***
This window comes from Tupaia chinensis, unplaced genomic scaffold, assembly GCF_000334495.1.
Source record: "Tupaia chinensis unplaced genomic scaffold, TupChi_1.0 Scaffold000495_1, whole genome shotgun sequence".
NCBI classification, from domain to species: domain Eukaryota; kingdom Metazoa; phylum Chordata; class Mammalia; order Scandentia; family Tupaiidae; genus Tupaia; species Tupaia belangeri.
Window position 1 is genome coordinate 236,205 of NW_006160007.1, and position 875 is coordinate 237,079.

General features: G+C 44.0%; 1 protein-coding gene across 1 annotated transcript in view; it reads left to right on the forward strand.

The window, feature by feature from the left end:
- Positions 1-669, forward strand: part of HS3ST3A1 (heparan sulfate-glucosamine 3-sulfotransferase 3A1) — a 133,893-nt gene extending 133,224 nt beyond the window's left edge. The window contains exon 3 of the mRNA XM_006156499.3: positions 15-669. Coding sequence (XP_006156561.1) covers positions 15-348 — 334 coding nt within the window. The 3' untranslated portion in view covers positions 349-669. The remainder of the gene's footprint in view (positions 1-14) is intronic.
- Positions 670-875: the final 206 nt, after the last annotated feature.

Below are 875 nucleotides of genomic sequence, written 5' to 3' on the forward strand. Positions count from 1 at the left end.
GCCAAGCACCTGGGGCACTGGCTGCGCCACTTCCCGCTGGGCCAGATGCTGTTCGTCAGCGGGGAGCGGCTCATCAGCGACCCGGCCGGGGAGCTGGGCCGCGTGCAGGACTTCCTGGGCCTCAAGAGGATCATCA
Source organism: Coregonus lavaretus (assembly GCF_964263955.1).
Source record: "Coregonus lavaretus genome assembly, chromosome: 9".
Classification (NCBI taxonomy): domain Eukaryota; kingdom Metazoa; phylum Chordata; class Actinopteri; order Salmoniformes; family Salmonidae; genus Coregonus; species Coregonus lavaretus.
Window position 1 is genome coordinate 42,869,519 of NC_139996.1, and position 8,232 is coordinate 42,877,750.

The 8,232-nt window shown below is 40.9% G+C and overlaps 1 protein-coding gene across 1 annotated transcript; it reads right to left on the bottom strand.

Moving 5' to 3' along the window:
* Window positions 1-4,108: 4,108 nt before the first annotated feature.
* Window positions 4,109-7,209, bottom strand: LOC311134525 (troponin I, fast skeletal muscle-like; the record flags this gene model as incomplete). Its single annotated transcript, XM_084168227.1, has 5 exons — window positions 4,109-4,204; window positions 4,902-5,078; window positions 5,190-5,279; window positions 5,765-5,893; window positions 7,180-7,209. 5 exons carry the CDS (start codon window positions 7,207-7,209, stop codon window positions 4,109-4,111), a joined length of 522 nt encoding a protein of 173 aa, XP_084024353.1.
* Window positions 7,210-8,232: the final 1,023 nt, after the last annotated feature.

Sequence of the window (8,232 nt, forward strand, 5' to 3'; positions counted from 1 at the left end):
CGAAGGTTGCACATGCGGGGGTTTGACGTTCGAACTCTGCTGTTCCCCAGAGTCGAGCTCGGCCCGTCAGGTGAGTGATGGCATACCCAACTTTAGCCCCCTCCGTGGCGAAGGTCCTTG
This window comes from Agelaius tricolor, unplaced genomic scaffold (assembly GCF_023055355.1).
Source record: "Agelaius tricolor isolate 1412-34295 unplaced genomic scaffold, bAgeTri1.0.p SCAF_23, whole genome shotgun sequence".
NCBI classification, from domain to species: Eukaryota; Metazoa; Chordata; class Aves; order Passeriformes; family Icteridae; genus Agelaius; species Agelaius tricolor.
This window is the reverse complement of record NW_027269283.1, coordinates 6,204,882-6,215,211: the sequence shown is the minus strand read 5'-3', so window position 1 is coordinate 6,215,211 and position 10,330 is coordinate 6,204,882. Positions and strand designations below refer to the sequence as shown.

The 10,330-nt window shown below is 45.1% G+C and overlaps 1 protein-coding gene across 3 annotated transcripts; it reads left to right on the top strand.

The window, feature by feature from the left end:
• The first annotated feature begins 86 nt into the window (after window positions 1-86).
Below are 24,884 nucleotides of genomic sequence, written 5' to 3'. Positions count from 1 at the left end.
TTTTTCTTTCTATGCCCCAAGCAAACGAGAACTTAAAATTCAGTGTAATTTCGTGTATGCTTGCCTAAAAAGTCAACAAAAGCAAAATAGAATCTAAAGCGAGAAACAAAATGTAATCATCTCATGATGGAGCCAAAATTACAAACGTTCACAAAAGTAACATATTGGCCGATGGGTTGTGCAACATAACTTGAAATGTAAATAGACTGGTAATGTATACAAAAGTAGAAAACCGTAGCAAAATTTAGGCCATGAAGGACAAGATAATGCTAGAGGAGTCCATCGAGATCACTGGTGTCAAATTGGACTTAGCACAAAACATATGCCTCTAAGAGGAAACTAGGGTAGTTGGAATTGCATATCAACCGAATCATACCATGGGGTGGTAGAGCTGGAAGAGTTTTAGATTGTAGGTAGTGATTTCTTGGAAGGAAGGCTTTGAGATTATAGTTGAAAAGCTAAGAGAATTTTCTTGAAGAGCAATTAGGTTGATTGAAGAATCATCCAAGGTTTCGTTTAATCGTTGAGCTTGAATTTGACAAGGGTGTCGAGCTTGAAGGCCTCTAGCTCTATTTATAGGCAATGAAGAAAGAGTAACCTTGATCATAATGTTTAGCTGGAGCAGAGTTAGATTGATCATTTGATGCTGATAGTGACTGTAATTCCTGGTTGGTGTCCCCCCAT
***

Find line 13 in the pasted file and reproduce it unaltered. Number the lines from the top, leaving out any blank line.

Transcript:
Classification (NCBI taxonomy): domain Eukaryota; kingdom Metazoa; phylum Chordata; class Actinopteri; order Salmoniformes; family Salmonidae; genus Coregonus; species Coregonus lavaretus.